One of the themes that you cannot get away from when you read the book of Revelation is the theme of the “soon-ness” of Christ’s glorious return. Yet, for many, this has been a stumbling block. They say that if John expected that Jesus’ return would be soon, and if Jesus himself said that his coming would be soon, how is it that nearly 2000 years have gone by? Were they wrong?
Some have sought to answer this by going to 2 Peter 3:9, to point out that God’s sense of time is different than our sense of time. This answer is not overly satisfying, though. In context, Peter is speaking of God’s patience in bringing the elect to himself, and reminding the readers that God will endure great spans of time to accomplish his plans. Peter quotes this statement from Psalm 90:4, where the psalmist (Moses in this case) speaks of God’s eternality.
So how should we understand this language of Jesus coming “soon.” Christians are to be a people of anticipation. Indeed, we look back at all that God has done to learn, but we also look forward with expectation to what God is going to do—namely that Jesus will return, bring sin into final judgment, and then remake heaven and earth in glorious perfection. We look forward to that day when we too will join with the saints in singing that “New Song” before Christ’s glorious presence (Revelation 5:9). We eagerly anticipate when we will experience that same bodily resurrection that Jesus experienced and will dwell eternally with our Lord, free from sickness, heart-ache, and the effects of sin.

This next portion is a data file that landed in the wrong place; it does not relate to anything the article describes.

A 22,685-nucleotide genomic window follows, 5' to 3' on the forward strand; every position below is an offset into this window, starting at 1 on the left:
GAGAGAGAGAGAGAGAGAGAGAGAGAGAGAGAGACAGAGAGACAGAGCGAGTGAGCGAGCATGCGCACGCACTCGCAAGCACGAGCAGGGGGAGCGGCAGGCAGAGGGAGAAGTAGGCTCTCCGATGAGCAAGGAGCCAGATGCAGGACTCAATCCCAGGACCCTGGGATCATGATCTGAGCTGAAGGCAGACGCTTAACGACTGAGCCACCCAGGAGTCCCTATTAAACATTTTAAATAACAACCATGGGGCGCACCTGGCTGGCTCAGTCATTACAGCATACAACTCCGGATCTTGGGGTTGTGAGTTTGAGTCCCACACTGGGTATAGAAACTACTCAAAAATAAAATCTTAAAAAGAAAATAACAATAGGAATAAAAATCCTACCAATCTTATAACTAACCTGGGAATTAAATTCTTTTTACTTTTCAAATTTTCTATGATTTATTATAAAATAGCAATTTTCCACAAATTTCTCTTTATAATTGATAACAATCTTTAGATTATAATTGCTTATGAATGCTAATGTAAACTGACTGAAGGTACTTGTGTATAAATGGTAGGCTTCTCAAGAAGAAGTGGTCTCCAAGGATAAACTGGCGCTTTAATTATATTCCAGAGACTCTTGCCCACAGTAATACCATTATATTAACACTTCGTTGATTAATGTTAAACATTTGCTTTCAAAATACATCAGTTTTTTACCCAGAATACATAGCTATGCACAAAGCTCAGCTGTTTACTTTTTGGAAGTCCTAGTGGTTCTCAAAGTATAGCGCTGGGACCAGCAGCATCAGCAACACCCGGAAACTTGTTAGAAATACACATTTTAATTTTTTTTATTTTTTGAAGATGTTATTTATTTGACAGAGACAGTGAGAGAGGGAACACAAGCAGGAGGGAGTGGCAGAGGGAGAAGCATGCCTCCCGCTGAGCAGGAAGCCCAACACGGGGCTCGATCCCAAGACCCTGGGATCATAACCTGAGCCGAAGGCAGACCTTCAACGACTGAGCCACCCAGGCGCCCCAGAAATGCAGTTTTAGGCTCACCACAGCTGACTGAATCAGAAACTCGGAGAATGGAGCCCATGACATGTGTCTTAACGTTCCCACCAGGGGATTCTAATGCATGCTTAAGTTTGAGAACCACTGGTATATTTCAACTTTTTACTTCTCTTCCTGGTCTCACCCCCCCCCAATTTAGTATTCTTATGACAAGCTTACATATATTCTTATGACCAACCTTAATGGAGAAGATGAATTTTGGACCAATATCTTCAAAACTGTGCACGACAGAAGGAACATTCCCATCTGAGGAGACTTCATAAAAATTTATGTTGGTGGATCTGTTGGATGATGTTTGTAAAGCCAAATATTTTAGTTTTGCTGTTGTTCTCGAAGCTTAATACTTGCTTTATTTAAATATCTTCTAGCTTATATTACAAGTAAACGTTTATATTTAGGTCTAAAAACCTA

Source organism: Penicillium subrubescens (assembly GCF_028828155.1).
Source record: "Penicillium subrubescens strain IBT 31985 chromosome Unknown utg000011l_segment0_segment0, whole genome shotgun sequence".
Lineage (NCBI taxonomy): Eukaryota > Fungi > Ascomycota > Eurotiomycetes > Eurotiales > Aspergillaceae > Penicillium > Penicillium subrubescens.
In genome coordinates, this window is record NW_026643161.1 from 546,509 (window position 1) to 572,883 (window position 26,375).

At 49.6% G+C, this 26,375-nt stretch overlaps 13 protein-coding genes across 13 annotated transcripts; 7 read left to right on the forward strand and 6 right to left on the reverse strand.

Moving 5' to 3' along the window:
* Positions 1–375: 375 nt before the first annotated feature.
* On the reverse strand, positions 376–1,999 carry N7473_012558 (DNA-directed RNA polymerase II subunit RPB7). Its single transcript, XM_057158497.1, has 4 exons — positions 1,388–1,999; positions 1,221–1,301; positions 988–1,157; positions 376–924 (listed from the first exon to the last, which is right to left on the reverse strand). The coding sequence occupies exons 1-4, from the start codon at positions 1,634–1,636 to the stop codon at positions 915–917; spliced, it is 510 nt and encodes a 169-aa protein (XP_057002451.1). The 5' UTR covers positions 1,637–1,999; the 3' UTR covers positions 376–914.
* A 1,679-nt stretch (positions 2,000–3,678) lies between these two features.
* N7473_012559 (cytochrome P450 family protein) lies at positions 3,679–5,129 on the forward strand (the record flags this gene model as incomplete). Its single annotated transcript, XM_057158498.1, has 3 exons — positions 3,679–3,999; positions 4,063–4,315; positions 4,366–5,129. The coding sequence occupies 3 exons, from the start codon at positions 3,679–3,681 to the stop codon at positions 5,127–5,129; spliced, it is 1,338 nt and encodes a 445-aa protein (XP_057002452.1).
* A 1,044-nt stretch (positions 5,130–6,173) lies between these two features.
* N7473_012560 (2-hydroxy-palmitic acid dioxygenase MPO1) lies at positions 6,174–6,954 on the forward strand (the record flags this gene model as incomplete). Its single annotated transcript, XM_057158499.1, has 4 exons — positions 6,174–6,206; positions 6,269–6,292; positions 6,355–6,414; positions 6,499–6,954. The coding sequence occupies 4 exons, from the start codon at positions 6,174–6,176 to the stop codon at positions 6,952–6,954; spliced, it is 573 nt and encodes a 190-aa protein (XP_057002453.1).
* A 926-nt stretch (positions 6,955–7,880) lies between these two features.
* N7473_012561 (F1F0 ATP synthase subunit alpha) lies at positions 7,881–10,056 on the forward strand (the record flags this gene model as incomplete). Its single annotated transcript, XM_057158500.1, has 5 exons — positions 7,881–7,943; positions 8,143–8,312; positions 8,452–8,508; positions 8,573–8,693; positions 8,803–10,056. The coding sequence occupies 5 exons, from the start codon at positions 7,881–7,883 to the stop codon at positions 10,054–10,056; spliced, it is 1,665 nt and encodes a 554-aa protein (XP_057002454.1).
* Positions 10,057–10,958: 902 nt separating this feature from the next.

As John writes this, he is seeking to keep this sense of anticipation before us. As believers, we are to live every day as if Christ were coming any moment. Think of the busy anticipation that you feel as you await the arrival of a special guest at your home. There is the business of rushing around putting everything in its place and finishing all of the preparations. Yet, there are also those excited looks out the window, wondering when that special guest will arrive. Friends, as believers, this is how we are to live our lives. Christ will come—we can be assured of that—we just don’t know the timing. We should be hard at work, making sure our spiritual houses are in order, yet always look to the sky, asking the question: “Could this day be the day when Christ returns?” The language of the “soon-ness” of the second coming is meant to help engender that sense of anticipation.